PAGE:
The venerable art of tapestry-making is alive and thriving in the British contemporary art scene. At least, that's what the people behind the exhibition Demons, Yarns & Tales want us to believe. New arts commissioning group Banners of Persuasion have gathered an eclectic set of artists, ranging from pop artist Peter Blake to transvestite pottery-maker Grayson Perry, and given them the task of translating their work to woven form.
It's a nice idea, and some works fulfill the potential. Offerings from YBA Gavin Turk and illustrator Julie Verhoven present a mash-up of contemporary culture (Turk more literally, in a squished-rubbish-style world map) that works strangely well in the traditional presentation. Paul Noble's surreal city makes for a magnificent tapestry, overwhelming in sheer scale and with added dimensionality as a slight breeze causes the rocky formations to bow, an effect that would never be possible on paper. Perry's contribution is perhaps the most successful of all. Engaging with the historical role of tapestry in telling tales of war and woe, he has created a Bayeux Tapestry for the modern world, complete with images of oil fields, burning jets and biological warfare in the form of rifle-wielding teddy bear Alan Measles.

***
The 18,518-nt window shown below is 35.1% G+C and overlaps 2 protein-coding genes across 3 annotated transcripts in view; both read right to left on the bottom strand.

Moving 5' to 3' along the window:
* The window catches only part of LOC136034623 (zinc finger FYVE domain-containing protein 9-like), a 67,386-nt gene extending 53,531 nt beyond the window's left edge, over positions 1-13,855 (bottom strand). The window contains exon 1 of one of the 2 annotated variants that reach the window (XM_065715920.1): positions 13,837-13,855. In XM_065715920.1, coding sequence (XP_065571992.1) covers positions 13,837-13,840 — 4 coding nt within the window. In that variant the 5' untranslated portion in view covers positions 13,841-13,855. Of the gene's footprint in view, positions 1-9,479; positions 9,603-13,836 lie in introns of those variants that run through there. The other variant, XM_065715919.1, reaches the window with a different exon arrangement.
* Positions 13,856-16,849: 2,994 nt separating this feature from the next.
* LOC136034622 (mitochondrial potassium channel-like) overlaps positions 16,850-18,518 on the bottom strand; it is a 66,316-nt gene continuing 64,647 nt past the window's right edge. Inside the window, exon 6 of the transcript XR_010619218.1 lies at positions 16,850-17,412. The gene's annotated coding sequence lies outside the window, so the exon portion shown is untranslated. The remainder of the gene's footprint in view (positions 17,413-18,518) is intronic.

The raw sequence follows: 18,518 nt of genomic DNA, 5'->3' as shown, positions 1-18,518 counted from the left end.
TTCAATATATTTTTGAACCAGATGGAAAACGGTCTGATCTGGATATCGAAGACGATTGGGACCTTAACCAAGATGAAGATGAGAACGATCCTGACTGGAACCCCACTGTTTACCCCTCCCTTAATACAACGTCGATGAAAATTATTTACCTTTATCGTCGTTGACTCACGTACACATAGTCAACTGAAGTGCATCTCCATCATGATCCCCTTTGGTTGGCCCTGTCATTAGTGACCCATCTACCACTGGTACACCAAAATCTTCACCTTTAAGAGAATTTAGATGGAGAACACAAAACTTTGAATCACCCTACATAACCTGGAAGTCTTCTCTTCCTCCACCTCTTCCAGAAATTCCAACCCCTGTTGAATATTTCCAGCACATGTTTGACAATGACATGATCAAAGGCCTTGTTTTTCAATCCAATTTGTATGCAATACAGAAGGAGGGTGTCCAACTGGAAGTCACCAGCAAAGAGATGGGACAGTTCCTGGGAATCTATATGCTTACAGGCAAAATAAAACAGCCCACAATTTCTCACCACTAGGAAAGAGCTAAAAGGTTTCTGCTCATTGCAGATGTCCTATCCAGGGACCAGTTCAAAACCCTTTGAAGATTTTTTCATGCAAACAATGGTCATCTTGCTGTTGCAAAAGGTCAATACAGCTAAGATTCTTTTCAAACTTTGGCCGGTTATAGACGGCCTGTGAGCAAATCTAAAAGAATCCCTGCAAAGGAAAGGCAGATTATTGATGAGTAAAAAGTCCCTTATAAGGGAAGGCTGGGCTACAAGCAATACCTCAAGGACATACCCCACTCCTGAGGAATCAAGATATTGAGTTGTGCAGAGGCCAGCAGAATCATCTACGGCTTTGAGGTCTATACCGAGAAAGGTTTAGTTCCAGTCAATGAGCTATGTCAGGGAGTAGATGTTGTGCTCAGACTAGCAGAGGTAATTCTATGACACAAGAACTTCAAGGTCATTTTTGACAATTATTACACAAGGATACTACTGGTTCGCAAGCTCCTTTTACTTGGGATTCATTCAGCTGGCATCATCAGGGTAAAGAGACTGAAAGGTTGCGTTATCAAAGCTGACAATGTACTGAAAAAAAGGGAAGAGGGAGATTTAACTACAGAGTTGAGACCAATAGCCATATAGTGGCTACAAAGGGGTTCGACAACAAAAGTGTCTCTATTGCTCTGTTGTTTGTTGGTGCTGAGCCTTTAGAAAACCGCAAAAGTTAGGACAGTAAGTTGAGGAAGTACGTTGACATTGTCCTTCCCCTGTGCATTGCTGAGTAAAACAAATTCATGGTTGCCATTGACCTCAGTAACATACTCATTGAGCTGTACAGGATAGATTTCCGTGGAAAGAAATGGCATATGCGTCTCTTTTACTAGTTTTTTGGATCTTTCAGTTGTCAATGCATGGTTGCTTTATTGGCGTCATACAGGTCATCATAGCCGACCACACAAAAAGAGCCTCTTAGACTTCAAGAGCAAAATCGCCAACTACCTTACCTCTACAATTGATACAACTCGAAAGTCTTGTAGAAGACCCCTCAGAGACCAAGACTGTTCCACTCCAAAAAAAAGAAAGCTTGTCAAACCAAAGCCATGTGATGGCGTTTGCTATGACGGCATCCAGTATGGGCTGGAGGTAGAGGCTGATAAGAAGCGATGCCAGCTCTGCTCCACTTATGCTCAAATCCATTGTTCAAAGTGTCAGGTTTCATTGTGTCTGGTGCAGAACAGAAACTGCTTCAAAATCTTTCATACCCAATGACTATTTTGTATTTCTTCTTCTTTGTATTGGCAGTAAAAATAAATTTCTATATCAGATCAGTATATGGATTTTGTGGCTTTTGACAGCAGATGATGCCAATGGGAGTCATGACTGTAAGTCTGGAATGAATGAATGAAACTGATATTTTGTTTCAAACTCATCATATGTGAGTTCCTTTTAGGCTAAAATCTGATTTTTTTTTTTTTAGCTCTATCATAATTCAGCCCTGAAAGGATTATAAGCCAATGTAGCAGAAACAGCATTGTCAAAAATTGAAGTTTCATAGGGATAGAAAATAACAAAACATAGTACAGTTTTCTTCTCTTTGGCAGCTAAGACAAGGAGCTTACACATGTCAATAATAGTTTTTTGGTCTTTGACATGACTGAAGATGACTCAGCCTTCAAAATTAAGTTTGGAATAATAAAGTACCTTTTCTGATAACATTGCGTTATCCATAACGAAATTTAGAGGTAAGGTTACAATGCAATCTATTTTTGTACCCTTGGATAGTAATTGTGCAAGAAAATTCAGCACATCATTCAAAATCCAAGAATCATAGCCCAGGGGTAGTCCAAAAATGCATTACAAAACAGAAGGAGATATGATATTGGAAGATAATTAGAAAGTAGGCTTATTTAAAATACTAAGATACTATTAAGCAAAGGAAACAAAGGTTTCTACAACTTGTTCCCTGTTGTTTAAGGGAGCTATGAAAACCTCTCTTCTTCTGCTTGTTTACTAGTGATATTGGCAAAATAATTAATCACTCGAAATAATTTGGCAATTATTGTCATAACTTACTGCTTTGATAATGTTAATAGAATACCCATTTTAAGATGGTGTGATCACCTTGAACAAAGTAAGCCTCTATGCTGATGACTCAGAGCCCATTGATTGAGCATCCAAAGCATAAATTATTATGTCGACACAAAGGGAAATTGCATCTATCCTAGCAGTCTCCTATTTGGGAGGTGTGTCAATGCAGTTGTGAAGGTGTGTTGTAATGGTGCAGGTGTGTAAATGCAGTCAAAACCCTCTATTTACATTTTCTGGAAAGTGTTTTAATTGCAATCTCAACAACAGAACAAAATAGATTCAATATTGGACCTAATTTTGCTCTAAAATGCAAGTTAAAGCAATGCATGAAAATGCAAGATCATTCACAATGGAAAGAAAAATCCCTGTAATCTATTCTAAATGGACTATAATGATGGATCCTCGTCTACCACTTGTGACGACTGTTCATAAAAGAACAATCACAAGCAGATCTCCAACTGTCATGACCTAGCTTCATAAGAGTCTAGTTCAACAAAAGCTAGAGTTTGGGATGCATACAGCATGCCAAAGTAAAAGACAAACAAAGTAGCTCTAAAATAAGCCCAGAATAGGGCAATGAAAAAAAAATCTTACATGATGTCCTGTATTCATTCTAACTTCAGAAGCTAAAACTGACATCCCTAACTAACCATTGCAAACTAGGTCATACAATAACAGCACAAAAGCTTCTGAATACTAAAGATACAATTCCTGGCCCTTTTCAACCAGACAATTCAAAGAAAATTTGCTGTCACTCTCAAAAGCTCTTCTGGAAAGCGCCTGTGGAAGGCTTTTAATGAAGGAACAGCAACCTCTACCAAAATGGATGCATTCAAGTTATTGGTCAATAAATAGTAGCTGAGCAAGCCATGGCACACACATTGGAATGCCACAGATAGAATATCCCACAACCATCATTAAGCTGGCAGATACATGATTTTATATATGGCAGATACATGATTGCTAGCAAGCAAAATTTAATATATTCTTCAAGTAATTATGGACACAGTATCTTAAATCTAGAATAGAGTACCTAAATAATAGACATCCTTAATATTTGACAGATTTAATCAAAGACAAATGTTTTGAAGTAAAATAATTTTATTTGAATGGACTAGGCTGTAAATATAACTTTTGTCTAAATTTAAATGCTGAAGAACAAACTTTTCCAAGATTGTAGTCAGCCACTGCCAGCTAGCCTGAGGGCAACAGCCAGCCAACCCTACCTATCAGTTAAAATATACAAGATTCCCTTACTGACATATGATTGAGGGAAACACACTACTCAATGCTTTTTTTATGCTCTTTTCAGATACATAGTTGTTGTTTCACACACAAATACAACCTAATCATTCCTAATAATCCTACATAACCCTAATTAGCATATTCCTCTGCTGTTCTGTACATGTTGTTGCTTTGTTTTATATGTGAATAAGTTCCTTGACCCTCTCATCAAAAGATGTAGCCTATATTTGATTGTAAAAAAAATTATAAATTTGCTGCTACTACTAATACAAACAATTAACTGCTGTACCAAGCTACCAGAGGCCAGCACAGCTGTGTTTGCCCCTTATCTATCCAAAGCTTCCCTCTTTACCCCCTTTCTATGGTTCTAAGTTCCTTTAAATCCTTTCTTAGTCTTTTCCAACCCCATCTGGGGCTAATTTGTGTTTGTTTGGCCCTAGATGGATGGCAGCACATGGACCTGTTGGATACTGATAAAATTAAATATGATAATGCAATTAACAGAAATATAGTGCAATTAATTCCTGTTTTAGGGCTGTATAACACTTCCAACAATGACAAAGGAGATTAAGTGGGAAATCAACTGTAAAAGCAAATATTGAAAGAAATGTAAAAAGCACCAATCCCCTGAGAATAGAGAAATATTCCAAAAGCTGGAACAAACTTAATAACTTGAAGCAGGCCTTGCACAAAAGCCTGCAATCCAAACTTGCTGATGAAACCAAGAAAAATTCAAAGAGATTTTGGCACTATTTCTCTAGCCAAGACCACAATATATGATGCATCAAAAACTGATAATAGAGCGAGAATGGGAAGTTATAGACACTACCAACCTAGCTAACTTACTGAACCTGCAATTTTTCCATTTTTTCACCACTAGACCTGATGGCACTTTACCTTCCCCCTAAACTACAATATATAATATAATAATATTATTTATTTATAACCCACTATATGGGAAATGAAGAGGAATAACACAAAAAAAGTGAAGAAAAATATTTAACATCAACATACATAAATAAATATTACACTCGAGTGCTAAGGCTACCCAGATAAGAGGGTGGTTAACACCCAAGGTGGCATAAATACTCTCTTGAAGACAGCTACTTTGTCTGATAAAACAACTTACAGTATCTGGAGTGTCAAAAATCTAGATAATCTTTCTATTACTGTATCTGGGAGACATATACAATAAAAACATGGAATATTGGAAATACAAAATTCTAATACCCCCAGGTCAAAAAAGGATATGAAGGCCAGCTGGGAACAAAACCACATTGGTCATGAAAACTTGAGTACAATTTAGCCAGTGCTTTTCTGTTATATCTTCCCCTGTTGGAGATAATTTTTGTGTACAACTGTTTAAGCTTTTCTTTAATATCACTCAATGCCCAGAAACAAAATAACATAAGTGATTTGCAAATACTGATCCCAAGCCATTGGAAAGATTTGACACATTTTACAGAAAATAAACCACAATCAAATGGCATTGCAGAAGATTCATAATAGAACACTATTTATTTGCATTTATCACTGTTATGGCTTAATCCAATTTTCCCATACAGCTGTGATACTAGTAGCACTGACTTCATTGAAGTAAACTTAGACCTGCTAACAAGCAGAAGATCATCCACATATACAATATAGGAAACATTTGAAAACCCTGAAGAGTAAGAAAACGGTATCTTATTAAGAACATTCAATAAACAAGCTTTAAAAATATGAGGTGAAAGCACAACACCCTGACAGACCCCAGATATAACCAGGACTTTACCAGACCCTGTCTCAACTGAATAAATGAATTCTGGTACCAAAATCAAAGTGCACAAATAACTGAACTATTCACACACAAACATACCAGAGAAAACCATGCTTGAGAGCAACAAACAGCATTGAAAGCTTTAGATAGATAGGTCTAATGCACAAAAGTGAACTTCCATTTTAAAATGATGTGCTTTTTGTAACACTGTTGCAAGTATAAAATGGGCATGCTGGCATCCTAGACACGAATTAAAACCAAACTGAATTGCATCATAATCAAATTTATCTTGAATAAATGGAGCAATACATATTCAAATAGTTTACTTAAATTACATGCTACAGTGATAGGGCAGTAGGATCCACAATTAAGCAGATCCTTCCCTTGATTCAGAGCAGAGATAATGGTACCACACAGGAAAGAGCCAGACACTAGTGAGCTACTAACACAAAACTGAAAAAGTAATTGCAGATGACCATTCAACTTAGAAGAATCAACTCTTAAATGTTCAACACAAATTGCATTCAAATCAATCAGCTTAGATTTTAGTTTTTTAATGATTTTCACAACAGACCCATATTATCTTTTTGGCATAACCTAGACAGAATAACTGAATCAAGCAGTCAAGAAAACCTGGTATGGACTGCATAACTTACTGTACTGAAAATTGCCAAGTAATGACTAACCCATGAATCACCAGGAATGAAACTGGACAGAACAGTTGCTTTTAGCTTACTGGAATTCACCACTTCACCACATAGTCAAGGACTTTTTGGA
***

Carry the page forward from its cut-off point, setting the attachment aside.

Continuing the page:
Others don't benefit as much from the warp and woof, leading one to wonder if it's really worth the massive effort on the part of all those weavers. Peter Blake's Alphabet looks good, and would look good in any medium, as would Gary Hume's elegant Georgie and Orchids. Still, these modern-day tapestries show to beautiful effect in the cavernous interior of the cool white, freshly-painted (we won't say pasteurized) former dairy. And they will doubtless be snapped up by collectors at equally magnificent prices, which is after all - as with tapestries of old - the point of this showy display.
Words and picture by Rebecca Pohancenik
Demons, Yarns & Tales at The Dairy, until Saturday 22 November. For more information, go to the Banners of Persuasion website.